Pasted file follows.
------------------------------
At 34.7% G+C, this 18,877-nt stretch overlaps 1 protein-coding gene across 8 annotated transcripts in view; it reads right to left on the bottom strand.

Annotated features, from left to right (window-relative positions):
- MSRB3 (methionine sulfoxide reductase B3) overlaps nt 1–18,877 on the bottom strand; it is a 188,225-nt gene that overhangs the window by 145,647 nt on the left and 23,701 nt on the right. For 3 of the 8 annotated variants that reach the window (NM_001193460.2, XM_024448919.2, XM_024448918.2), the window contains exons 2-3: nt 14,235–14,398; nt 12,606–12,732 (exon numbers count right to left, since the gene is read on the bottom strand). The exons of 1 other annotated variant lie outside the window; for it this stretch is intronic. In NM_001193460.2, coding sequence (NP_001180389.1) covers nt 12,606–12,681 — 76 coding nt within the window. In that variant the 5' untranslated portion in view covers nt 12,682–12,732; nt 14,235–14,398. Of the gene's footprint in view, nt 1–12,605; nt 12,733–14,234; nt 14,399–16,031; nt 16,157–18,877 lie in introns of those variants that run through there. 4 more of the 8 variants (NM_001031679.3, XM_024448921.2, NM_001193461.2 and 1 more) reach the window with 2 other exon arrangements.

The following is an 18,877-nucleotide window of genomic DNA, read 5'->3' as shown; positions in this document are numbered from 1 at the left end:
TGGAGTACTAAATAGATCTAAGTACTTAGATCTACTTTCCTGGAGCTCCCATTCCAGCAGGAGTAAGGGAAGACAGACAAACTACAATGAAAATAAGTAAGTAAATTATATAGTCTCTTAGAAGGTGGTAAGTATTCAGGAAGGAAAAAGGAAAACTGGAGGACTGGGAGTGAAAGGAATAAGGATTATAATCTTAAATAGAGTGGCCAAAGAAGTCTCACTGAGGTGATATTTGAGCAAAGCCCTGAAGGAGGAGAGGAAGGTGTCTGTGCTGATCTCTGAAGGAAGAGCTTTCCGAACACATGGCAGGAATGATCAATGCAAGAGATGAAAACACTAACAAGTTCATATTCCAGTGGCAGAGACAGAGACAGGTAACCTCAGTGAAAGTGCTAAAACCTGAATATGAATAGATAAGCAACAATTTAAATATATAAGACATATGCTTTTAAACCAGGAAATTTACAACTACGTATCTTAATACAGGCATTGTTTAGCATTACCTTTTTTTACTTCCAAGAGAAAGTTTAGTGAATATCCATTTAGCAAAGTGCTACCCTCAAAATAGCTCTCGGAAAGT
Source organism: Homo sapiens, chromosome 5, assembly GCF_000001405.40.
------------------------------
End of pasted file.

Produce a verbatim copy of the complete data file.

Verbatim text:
At 34.7% G+C, this 18,877-nt stretch overlaps 1 protein-coding gene across 8 annotated transcripts in view; it reads right to left on the bottom strand.

Annotated features, from left to right (window-relative positions):
- MSRB3 (methionine sulfoxide reductase B3) overlaps nt 1–18,877 on the bottom strand; it is a 188,225-nt gene that overhangs the window by 145,647 nt on the left and 23,701 nt on the right. For 3 of the 8 annotated variants that reach the window (NM_001193460.2, XM_024448919.2, XM_024448918.2), the window contains exons 2-3: nt 14,235–14,398; nt 12,606–12,732 (exon numbers count right to left, since the gene is read on the bottom strand). The exons of 1 other annotated variant lie outside the window; for it this stretch is intronic. In NM_001193460.2, coding sequence (NP_001180389.1) covers nt 12,606–12,681 — 76 coding nt within the window. In that variant the 5' untranslated portion in view covers nt 12,682–12,732; nt 14,235–14,398. Of the gene's footprint in view, nt 1–12,605; nt 12,733–14,234; nt 14,399–16,031; nt 16,157–18,877 lie in introns of those variants that run through there. 4 more of the 8 variants (NM_001031679.3, XM_024448921.2, NM_001193461.2 and 1 more) reach the window with 2 other exon arrangements.

The following is an 18,877-nucleotide window of genomic DNA, read 5'->3' as shown; positions in this document are numbered from 1 at the left end:
TGGAGTACTAAATAGATCTAAGTACTTAGATCTACTTTCCTGGAGCTCCCATTCCAGCAGGAGTAAGGGAAGACAGACAAACTACAATGAAAATAAGTAAGTAAATTATATAGTCTCTTAGAAGGTGGTAAGTATTCAGGAAGGAAAAAGGAAAACTGGAGGACTGGGAGTGAAAGGAATAAGGATTATAATCTTAAATAGAGTGGCCAAAGAAGTCTCACTGAGGTGATATTTGAGCAAAGCCCTGAAGGAGGAGAGGAAGGTGTCTGTGCTGATCTCTGAAGGAAGAGCTTTCCGAACACATGGCAGGAATGATCAATGCAAGAGATGAAAACACTAACAAGTTCATATTCCAGTGGCAGAGACAGAGACAGGTAACCTCAGTGAAAGTGCTAAAACCTGAATATGAATAGATAAGCAACAATTTAAATATATAAGACATATGCTTTTAAACCAGGAAATTTACAACTACGTATCTTAATACAGGCATTGTTTAGCATTACCTTTTTTTACTTCCAAGAGAAAGTTTAGTGAATATCCATTTAGCAAAGTGCTACCCTCAAAATAGCTCTCGGAAAGT
Source organism: Homo sapiens, chromosome 5, assembly GCF_000001405.40.